Those tropical storm force winds are pretty intense. And even though this doesn't seem like a major storm, we could see power outages, and we're certainly likely to see some flooding, because we're going to get a lot of rain in a short amount of time - Betty, T.J.

NGUYEN: Thank you, Bonnie.

HOLMES: And also, what are people doing to get ready for Barry's expected arrival? We get that story from Chris Martinez of affiliate WFTS in St. Petersburg, Florida.


CHRIS MARTINEZ, REPORTER, WFTS-TV, ST. PETERSBURG, FLORIDA (voice-over): Michelle Kosmitis spent the past few weeks getting ready for storm season, and she's now relieved she did. Her boat is her home, so she's now tying extra lines trying to lock it down, as she gets ready for what could be a bumpy few days at the dock. MICHELLE KOSMITIS, HOUSEBOAT RESIDENT, ST. PETERSBURG, FLORIDA: The water hits the pier and then bounces back. So, if it's coming out of the south, it's going to be rocky and rolly.

MARTINEZ: That's really the worst of what people at this St. Pete marina expect, as they are now prepping their boats for Barry, the bay waters already giving a glimpse of what the next 24 hours should bring. And that brings some pre-storm jitters for Debbie Mazor.

DEBBIE MAZOR, RESIDENT, ST. PETERSBURG, FLORIDA: When the water goes up here, we have a ceiling that we want to be careful not to hit. So, it depends on how high it goes.

MARTINEZ: For others, it's whatever winds Barry brings that is potentially the biggest threat. With gusts off the water already blowing in, Mike Smith is taking down his sails and anything else that could get carried away, hoping his "better safe than sorry" attitude will see him through.

MIKE SMITH, BOAT OWNER, ST. PETERSBURG, FLORIDA: That's about all I can do, really, and hope for mild weather.

KOSMITIS: It's going to be a real good practice storm. And I hope it gives everybody an opportunity to prepare.


HOLMES: And please be sure to stay with CNN throughout the day for the latest on Tropical Storm Barry. We'll have a live report from Florida coming up in the next hour.

NGUYEN: And want you to look at this. Much-needed rain in Florida creates a traffic - whoa! Did you see that? A traffic mess right there.

Florida Department of Transportation cameras capture pictures of a semi truck as it just loses control. Here it goes. There you go. It slams into the rail there.

Now, the emergency vehicle that had the lights flashing was involved while the emergency vehicle was responding to an earlier accident.

Nothing but rubble. That's what left dozens of homes in eastern Iowa just in shambles after a tornado ripped through Friday.

Weather officials say the winds reached between 136 and 140 miles per hour - enough to shred trees and flatten houses and just destroy one post office. Officials say the storms caused major damage in three counties, but fortunately, only minor injuries.

Well, the traveling TB patient is on the defensive yet again. This story has twisted and turned. This time, Andrew Speaker denies claims by a local Greek official that he never got married in Greece. HOLMES: Well, here's some proof for you. A member of Speaker's family provided CNN with a wedding photo, hoping to prove that, yes, that ceremony did take place.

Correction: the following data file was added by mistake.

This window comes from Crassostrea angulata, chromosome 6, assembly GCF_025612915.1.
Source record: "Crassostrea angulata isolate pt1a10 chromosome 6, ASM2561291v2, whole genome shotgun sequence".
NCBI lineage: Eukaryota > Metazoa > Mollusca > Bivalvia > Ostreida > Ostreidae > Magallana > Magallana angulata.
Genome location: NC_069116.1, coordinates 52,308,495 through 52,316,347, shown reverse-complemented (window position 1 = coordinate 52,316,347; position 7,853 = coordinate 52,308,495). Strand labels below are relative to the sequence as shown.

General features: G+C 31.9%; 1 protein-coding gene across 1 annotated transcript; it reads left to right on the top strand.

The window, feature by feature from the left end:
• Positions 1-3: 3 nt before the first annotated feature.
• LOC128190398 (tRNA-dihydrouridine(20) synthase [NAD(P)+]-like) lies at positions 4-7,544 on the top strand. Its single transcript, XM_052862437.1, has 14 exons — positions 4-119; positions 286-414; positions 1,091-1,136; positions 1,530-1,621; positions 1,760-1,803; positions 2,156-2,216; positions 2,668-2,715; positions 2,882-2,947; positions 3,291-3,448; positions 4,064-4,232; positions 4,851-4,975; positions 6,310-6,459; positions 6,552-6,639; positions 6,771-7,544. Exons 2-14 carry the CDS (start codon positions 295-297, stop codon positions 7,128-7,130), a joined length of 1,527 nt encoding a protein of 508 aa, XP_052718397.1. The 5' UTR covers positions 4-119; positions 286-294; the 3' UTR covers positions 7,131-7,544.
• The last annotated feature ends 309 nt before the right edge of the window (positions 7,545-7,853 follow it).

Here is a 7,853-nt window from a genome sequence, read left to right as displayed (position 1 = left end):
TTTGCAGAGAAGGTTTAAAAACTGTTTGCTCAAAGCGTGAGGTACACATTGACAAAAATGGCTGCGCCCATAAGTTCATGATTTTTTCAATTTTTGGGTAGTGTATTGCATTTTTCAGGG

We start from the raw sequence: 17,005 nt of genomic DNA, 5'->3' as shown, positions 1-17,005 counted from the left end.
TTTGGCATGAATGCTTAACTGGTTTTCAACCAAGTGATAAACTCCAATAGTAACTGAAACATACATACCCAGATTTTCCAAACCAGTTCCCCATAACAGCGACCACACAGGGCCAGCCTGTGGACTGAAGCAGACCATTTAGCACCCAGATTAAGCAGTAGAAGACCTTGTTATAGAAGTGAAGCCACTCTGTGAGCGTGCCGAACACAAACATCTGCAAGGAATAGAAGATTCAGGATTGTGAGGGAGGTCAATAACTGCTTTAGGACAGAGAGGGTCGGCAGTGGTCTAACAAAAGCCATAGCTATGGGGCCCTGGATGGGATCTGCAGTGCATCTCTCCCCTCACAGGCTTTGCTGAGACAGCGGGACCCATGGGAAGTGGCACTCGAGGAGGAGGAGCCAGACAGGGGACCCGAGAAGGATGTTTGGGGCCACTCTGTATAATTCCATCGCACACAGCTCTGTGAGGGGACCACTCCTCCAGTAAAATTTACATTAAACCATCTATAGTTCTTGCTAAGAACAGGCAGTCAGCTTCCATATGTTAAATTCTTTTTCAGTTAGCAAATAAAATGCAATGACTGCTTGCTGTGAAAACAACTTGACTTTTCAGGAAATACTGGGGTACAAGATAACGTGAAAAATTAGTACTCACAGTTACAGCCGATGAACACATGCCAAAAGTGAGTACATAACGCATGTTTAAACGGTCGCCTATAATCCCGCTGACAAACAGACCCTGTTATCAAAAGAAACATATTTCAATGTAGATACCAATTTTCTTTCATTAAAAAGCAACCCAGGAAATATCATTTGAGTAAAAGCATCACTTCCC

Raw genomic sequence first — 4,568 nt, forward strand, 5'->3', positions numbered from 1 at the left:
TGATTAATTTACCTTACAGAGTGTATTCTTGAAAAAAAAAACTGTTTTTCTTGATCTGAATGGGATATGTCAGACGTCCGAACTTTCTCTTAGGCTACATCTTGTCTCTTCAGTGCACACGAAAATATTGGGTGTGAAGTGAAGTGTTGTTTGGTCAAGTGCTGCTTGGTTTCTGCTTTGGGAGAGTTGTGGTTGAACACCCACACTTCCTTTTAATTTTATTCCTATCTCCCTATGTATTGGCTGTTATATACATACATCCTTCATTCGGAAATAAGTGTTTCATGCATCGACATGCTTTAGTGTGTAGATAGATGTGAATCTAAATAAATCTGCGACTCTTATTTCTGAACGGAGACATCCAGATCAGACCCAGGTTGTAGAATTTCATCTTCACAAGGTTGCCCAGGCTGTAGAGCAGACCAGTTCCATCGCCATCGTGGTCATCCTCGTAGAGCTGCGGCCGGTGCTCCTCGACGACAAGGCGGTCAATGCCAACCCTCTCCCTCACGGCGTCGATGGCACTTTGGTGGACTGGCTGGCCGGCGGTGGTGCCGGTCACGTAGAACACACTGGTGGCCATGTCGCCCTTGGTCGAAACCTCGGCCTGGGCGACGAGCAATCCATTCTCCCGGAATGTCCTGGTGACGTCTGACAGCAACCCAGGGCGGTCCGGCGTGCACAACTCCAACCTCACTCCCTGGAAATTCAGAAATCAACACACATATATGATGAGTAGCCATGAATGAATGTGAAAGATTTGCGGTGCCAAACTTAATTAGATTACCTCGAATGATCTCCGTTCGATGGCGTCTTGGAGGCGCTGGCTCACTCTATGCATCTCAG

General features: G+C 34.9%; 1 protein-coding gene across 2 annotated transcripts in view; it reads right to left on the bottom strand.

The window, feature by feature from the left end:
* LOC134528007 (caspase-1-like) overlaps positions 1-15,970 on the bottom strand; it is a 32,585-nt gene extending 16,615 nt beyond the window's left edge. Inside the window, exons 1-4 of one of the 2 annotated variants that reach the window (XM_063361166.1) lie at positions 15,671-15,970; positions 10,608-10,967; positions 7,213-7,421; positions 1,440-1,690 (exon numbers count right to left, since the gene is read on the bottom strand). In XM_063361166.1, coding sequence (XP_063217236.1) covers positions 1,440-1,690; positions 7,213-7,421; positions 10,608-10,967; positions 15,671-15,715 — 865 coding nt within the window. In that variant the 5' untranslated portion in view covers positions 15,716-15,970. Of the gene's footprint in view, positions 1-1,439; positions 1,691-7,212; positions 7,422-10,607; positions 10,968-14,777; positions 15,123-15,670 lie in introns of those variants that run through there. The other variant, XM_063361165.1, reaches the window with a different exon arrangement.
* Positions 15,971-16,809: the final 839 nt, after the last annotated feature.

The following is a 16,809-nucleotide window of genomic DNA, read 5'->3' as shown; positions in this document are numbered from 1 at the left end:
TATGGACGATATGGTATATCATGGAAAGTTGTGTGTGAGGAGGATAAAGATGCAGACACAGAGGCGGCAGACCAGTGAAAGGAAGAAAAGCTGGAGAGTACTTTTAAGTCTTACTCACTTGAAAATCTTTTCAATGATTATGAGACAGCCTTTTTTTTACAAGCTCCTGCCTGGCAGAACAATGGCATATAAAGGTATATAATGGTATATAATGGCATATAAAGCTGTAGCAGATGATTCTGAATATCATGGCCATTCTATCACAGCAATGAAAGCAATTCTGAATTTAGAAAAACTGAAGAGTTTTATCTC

Meanwhile, Speaker publicly apologizes for taking commercial flights while infected with that dangerous form of TB.

CNN's Mary Snow has more.


MARY SNOW, CNN CORRESPONDENT, NEW YORK (voice-over): In an interview with ABC News, Andrew Speaker appeared contrite, even apologized for boarding crowded planes, knowing he had a potentially deadly form of tuberculosis.

ANDREW SPEAKER, TB TRAVELER: I never meant to hurt their families or them. And I just hope they can find a way to forgive me for putting them in harm, because I didn't mean to.

SNOW: Speaker disputes accounts by health officials who met with him before his wedding overseas.

DR. ERIC BENNING, FULTON COUNTY HEALTH DEPARTMENT: We did tell him in no uncertain terms that he should not travel, and we told him the reasons why.

SNOW: In the ABC interview in his Denver hospital room, Speaker insisted he had proof to the contrary - tape recordings in which health officials told him he was not a risk.

SPEAKER: My father said, OK, now, are you saying you prefer him not to go on the trip because he's a risk to anybody? Or are you simply saying that to cover yourself? And they said, well, we have to tell you that to cover ourselves, but he's not a risk.

SNOW: Another point of contention is what happened when the Centers for Disease Control contacted Speaker in Rome and told him to turn himself over to Italian health authorities.

The CDC advised him not to get on a commercial jet and says it was working on options.

DR. JULIE GERBERDING, DIRECTOR, CENTERS FOR DISEASE CONTROL (in telephone briefing): We're really looking for every single viable option that would possibly have allowed the patient to return to the United States and do that in a way that did not pose a risk to other people.